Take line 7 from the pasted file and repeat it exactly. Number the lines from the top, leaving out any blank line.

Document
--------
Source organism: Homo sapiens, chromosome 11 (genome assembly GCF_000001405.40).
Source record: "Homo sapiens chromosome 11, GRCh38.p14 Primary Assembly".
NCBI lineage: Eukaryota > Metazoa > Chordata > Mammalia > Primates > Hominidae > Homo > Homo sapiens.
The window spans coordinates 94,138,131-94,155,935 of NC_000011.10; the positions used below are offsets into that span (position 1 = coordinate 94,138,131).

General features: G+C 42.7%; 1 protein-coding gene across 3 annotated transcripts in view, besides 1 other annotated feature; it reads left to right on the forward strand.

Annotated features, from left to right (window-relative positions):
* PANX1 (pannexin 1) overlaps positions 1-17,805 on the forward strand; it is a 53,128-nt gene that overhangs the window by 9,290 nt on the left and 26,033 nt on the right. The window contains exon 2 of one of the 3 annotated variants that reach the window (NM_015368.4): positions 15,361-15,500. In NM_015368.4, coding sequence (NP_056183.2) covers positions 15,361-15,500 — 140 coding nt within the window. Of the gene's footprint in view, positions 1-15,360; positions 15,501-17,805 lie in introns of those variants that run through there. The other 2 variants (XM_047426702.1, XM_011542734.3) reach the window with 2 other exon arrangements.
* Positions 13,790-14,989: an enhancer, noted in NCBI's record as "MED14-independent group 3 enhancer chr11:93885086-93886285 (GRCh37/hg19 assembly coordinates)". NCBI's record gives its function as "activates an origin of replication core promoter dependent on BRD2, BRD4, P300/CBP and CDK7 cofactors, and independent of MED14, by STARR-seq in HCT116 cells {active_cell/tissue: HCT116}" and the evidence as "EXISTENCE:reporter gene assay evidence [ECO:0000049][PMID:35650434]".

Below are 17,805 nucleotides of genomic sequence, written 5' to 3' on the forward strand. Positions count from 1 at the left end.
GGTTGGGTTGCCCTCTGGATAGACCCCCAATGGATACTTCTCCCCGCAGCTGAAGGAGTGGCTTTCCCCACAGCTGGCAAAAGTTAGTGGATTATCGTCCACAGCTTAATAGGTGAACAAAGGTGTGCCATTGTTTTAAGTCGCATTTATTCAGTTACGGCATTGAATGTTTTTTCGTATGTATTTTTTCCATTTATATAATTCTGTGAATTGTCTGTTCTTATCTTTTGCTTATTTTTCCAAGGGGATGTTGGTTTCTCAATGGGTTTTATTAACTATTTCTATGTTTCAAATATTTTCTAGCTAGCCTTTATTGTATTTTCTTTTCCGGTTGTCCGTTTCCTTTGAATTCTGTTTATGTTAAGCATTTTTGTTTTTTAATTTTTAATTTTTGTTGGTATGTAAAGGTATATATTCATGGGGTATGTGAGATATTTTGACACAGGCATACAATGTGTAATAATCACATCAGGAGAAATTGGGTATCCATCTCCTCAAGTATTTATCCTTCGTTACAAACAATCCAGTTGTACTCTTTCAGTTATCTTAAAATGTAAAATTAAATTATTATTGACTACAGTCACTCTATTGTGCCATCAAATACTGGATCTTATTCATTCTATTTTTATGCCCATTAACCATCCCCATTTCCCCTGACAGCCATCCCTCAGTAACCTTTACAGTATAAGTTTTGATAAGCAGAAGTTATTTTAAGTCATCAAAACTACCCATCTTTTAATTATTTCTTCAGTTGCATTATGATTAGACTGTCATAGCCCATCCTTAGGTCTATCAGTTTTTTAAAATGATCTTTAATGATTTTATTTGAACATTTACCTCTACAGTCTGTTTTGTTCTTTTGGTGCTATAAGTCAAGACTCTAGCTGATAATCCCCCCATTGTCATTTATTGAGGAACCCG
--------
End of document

* PANX1 (pannexin 1) overlaps positions 1-17,805 on the forward strand; it is a 53,128-nt gene that overhangs the window by 9,290 nt on the left and 26,033 nt on the right. The window contains exon 2 of one of the 3 annotated variants that reach the window (NM_015368.4): positions 15,361-15,500. In NM_015368.4, coding sequence (NP_056183.2) covers positions 15,361-15,500 — 140 coding nt within the window. Of the gene's footprint in view, positions 1-15,360; positions 15,501-17,805 lie in introns of those variants that run through there. The other 2 variants (XM_047426702.1, XM_011542734.3) reach the window with 2 other exon arrangements.